Tottering First Steps
Originally planned as a 10-day training covering seven modules, the training programme was born out of a series of activities aimed at identifying the target participants’ training needs. This included conducting classroom observations for all 26 teachers at URA (an undertaking not for those who are easily bored), developing and conducting training needs surveys, (almost daily) conferencing with the Headmaster, and for good measure, finding out what the students think of how their teachers perform in class a survey.
I said “originally planned” because a few days before the implementation of the plan, I had to revise the programme to accommodate an “unforeseen” event—something that the headmaster at URA failed to advise me about as I was putting together the training plan (never mind that he knew of the dates weeks before). Yes, John Lennon was right—life is what happens to you when you’re busy making other plans… And so the 10-day training became two sets of five-day training sessions, the seven modules reduced to four with the most basic and most important topics prioritized and the rest moved to the next training in December.
Seriously, I was in too much pressure to make this training work, not just because the organization waited a long time to find the right person to head the programme but also because the teachers (who to begin with are not in the best of moods from not being paid their salaries for three months) were writing off their holiday just to attend this training. It has to be worth their while! At the onset I made it clear with everybody that the training is participatory and that I am merely a facilitator, a guide on the side. I involved them in laying out the house rules and gave them the chance to voice out their expectations. As expected, the first few hours of the first day were a bit awkward, but with the help of a warming-up energizer the mood lightened and the teachers started feeling at ease with me. Halfway through the day, I felt the pressure lift off. The participants were responding well to the group activities and were actually showing signs of enjoying.
The next days proceeded smoothly. Everyday I arrive at the venue with all of them eagerly waiting. There was never a day that we had to start late and what’s more, their participation and the quality of work they were turning in even surpassed my expectations. It must be the promise of an incentive for the best performers at the end of the training and the opportunity to be selected as a “training champion” (a plan hatched by myself and Fratern to entice the teachers to attend and participate), but I want to think that they realized the importance of the training to their professional growth. The chatter during breaks and all the laughter and passionate debates during group presentations showed that the teachers enjoyed the opportunity the training provided for them to get to know their colleagues better. The group activities planned evoked reflection on how they do things and how they can improve them. There were a lot of aha moments, a lot of reinforcing of what they already know, and most importantly, opportunities to learn from each other.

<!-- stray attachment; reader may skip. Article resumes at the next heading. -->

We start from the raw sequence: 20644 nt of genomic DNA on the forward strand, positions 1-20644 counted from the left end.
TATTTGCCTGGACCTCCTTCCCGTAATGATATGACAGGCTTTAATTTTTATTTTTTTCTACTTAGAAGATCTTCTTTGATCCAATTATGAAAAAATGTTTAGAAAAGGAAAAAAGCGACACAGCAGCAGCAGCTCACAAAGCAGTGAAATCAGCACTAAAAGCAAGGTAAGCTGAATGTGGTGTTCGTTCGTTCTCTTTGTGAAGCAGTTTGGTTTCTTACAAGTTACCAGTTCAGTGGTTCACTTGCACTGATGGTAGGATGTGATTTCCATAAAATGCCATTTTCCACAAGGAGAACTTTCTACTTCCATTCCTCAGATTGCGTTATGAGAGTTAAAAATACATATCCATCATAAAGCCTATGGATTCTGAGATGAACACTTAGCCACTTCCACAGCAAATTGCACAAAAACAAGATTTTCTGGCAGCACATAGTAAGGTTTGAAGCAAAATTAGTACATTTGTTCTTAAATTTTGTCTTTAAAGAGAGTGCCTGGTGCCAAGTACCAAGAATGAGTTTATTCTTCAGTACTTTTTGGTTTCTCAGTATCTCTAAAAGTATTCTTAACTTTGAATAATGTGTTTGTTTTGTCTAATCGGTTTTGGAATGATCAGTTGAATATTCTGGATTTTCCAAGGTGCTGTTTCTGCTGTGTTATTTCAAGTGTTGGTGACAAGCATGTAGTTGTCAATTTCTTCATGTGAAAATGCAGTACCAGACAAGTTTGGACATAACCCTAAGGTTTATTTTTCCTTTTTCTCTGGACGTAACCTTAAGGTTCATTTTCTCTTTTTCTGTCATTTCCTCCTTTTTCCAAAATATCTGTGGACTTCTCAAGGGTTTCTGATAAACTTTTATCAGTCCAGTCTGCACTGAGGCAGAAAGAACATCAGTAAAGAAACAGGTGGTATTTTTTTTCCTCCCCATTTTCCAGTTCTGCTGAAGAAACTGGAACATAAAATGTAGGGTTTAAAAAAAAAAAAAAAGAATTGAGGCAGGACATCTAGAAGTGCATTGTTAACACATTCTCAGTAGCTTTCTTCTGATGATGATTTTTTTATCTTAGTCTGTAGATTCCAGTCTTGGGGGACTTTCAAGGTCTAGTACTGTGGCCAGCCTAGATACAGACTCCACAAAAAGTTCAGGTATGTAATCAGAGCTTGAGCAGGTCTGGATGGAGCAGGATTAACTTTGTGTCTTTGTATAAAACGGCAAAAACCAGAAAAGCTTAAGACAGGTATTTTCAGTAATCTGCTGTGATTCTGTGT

Mzee Senkondo presenting his group’s output
Mzee Senkondo have more than forty years of teaching experience, and easily the most senior of the group. One of my favorite moments in the training was getting him to dance the Hokey Pokey during an afternoon energizer, and seeing him enjoying it!
Group Superstars hard at work…
…and not to be outdone, Group Best, too!
Christina Claxton facilitating a group session on Addressing Special Educational Needs in the Classroom.
Christina, a Special Education Needs Specialist from Amani Center for Streetchildren in Moshi, agreed to facilitate the session for free and has committed to help out with the next SEN trainings!
Class photo with Christina Claxton
Big Smiles and Stout Hearts
The speeches from the participants nominated by the group to give the teachers’ response were heartwarming, the claps have that energetic lilt to it, and if you were there you would not miss the big, warm smiles on the participants’ faces when they walked up to the front to receive their certificates from Fratern and Madam Eva Mosha, the District Academic Officer. I, for my part, found hope in what the training had accomplished. Those teachers’ warm smiles and the glimmer in their eyes suggest that they are walking away from the training with fire in their hearts and renewed spirits and I am happy with that. Hearts on fire could change the world, or if not the world, at least their classrooms.
Class photo with Madam Eva Mosha of the District Education Office, Meru District, and Fratern Tarimo, TFFT Managing Director, during the awarding ceremony.
Melissa with the first batch of teachers trained under the TFFT Teachers Training Programme